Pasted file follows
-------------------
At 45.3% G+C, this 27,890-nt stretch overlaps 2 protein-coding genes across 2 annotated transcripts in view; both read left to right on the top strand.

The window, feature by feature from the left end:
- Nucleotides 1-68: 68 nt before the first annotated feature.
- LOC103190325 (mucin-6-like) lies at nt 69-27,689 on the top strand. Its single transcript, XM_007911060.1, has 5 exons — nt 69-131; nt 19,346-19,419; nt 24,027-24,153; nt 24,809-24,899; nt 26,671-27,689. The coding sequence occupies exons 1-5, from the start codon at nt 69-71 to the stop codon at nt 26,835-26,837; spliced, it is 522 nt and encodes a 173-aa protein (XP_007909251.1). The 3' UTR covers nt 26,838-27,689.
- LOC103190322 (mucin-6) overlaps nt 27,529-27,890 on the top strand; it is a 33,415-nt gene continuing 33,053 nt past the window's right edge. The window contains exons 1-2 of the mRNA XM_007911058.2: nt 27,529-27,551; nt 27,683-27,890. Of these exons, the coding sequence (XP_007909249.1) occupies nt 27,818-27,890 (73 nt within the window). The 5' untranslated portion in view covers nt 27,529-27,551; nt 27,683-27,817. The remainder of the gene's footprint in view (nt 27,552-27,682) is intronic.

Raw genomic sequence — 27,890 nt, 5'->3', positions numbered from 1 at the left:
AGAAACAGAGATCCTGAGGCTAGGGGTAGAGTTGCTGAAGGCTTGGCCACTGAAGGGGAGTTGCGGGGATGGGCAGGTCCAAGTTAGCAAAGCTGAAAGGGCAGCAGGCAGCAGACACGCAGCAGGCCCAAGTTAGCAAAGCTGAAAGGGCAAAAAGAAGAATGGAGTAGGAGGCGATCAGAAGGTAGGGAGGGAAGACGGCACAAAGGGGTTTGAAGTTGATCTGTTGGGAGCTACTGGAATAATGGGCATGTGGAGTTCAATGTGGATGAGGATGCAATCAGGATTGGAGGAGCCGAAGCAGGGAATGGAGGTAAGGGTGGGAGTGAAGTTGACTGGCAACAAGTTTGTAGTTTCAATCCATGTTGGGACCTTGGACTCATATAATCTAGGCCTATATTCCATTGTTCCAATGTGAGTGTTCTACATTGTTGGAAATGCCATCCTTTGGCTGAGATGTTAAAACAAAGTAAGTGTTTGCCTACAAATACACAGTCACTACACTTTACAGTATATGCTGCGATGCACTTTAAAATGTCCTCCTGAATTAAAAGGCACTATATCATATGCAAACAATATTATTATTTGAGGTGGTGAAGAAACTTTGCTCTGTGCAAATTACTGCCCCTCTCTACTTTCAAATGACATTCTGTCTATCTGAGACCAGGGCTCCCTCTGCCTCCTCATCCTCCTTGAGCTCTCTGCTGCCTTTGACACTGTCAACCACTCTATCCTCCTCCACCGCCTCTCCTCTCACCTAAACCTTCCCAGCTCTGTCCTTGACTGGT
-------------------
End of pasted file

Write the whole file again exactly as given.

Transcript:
At 45.3% G+C, this 27,890-nt stretch overlaps 2 protein-coding genes across 2 annotated transcripts in view; both read left to right on the top strand.

The window, feature by feature from the left end:
- Nucleotides 1-68: 68 nt before the first annotated feature.
- LOC103190325 (mucin-6-like) lies at nt 69-27,689 on the top strand. Its single transcript, XM_007911060.1, has 5 exons — nt 69-131; nt 19,346-19,419; nt 24,027-24,153; nt 24,809-24,899; nt 26,671-27,689. The coding sequence occupies exons 1-5, from the start codon at nt 69-71 to the stop codon at nt 26,835-26,837; spliced, it is 522 nt and encodes a 173-aa protein (XP_007909251.1). The 3' UTR covers nt 26,838-27,689.
- LOC103190322 (mucin-6) overlaps nt 27,529-27,890 on the top strand; it is a 33,415-nt gene continuing 33,053 nt past the window's right edge. The window contains exons 1-2 of the mRNA XM_007911058.2: nt 27,529-27,551; nt 27,683-27,890. Of these exons, the coding sequence (XP_007909249.1) occupies nt 27,818-27,890 (73 nt within the window). The 5' untranslated portion in view covers nt 27,529-27,551; nt 27,683-27,817. The remainder of the gene's footprint in view (nt 27,552-27,682) is intronic.

Raw genomic sequence — 27,890 nt, 5'->3', positions numbered from 1 at the left:
AGAAACAGAGATCCTGAGGCTAGGGGTAGAGTTGCTGAAGGCTTGGCCACTGAAGGGGAGTTGCGGGGATGGGCAGGTCCAAGTTAGCAAAGCTGAAAGGGCAGCAGGCAGCAGACACGCAGCAGGCCCAAGTTAGCAAAGCTGAAAGGGCAAAAAGAAGAATGGAGTAGGAGGCGATCAGAAGGTAGGGAGGGAAGACGGCACAAAGGGGTTTGAAGTTGATCTGTTGGGAGCTACTGGAATAATGGGCATGTGGAGTTCAATGTGGATGAGGATGCAATCAGGATTGGAGGAGCCGAAGCAGGGAATGGAGGTAAGGGTGGGAGTGAAGTTGACTGGCAACAAGTTTGTAGTTTCAATCCATGTTGGGACCTTGGACTCATATAATCTAGGCCTATATTCCATTGTTCCAATGTGAGTGTTCTACATTGTTGGAAATGCCATCCTTTGGCTGAGATGTTAAAACAAAGTAAGTGTTTGCCTACAAATACACAGTCACTACACTTTACAGTATATGCTGCGATGCACTTTAAAATGTCCTCCTGAATTAAAAGGCACTATATCATATGCAAACAATATTATTATTTGAGGTGGTGAAGAAACTTTGCTCTGTGCAAATTACTGCCCCTCTCTACTTTCAAATGACATTCTGTCTATCTGAGACCAGGGCTCCCTCTGCCTCCTCATCCTCCTTGAGCTCTCTGCTGCCTTTGACACTGTCAACCACTCTATCCTCCTCCACCGCCTCTCCTCTCACCTAAACCTTCCCAGCTCTGTCCTTGACTGGT